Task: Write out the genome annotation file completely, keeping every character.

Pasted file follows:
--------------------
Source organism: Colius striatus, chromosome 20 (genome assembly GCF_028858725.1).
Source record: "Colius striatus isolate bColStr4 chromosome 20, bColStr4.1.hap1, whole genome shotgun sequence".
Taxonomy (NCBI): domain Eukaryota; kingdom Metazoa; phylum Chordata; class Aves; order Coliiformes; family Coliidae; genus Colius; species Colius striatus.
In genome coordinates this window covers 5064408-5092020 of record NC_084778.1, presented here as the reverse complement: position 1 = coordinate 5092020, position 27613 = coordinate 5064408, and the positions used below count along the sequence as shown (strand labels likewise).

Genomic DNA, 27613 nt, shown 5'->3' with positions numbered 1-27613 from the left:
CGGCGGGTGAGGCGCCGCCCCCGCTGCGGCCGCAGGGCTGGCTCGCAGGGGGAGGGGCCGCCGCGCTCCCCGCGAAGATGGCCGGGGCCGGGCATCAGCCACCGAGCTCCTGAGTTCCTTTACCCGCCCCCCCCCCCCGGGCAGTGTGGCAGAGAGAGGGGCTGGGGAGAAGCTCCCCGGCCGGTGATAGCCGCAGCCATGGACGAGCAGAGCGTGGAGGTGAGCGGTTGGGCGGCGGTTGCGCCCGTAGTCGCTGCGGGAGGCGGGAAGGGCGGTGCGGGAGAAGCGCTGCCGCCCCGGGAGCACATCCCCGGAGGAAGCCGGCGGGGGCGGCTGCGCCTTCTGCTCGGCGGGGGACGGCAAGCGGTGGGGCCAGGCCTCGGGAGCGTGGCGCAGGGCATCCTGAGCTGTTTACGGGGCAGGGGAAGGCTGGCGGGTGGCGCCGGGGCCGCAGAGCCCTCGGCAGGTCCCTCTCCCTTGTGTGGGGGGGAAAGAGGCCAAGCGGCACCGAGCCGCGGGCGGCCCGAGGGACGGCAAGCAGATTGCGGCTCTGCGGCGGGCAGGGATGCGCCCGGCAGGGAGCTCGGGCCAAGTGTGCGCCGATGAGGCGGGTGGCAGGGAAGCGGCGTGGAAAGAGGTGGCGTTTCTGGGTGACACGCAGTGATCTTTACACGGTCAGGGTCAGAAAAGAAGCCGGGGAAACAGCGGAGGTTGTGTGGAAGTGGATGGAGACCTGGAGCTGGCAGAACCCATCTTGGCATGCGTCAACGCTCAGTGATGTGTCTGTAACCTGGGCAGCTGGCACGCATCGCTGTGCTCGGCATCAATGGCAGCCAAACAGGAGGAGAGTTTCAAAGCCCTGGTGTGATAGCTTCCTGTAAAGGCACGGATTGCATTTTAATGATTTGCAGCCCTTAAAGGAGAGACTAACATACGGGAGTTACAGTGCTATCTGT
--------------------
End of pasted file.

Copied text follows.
Source organism: Colius striatus, chromosome 20 (genome assembly GCF_028858725.1).
Source record: "Colius striatus isolate bColStr4 chromosome 20, bColStr4.1.hap1, whole genome shotgun sequence".
Taxonomy (NCBI): domain Eukaryota; kingdom Metazoa; phylum Chordata; class Aves; order Coliiformes; family Coliidae; genus Colius; species Colius striatus.
In genome coordinates this window covers 5064408-5092020 of record NC_084778.1, presented here as the reverse complement: position 1 = coordinate 5092020, position 27613 = coordinate 5064408, and the positions used below count along the sequence as shown (strand labels likewise).

Genomic DNA, 27613 nt, shown 5'->3' with positions numbered 1-27613 from the left:
CGGCGGGTGAGGCGCCGCCCCCGCTGCGGCCGCAGGGCTGGCTCGCAGGGGGAGGGGCCGCCGCGCTCCCCGCGAAGATGGCCGGGGCCGGGCATCAGCCACCGAGCTCCTGAGTTCCTTTACCCGCCCCCCCCCCCCGGGCAGTGTGGCAGAGAGAGGGGCTGGGGAGAAGCTCCCCGGCCGGTGATAGCCGCAGCCATGGACGAGCAGAGCGTGGAGGTGAGCGGTTGGGCGGCGGTTGCGCCCGTAGTCGCTGCGGGAGGCGGGAAGGGCGGTGCGGGAGAAGCGCTGCCGCCCCGGGAGCACATCCCCGGAGGAAGCCGGCGGGGGCGGCTGCGCCTTCTGCTCGGCGGGGGACGGCAAGCGGTGGGGCCAGGCCTCGGGAGCGTGGCGCAGGGCATCCTGAGCTGTTTACGGGGCAGGGGAAGGCTGGCGGGTGGCGCCGGGGCCGCAGAGCCCTCGGCAGGTCCCTCTCCCTTGTGTGGGGGGGAAAGAGGCCAAGCGGCACCGAGCCGCGGGCGGCCCGAGGGACGGCAAGCAGATTGCGGCTCTGCGGCGGGCAGGGATGCGCCCGGCAGGGAGCTCGGGCCAAGTGTGCGCCGATGAGGCGGGTGGCAGGGAAGCGGCGTGGAAAGAGGTGGCGTTTCTGGGTGACACGCAGTGATCTTTACACGGTCAGGGTCAGAAAAGAAGCCGGGGAAACAGCGGAGGTTGTGTGGAAGTGGATGGAGACCTGGAGCTGGCAGAACCCATCTTGGCATGCGTCAACGCTCAGTGATGTGTCTGTAACCTGGGCAGCTGGCACGCATCGCTGTGCTCGGCATCAATGGCAGCCAAACAGGAGGAGAGTTTCAAAGCCCTGGTGTGATAGCTTCCTGTAAAGGCACGGATTGCATTTTAATGATTTGCAGCCCTTAAAGGAGAGACTAACATACGGGAGTTACAGTGCTATCTGT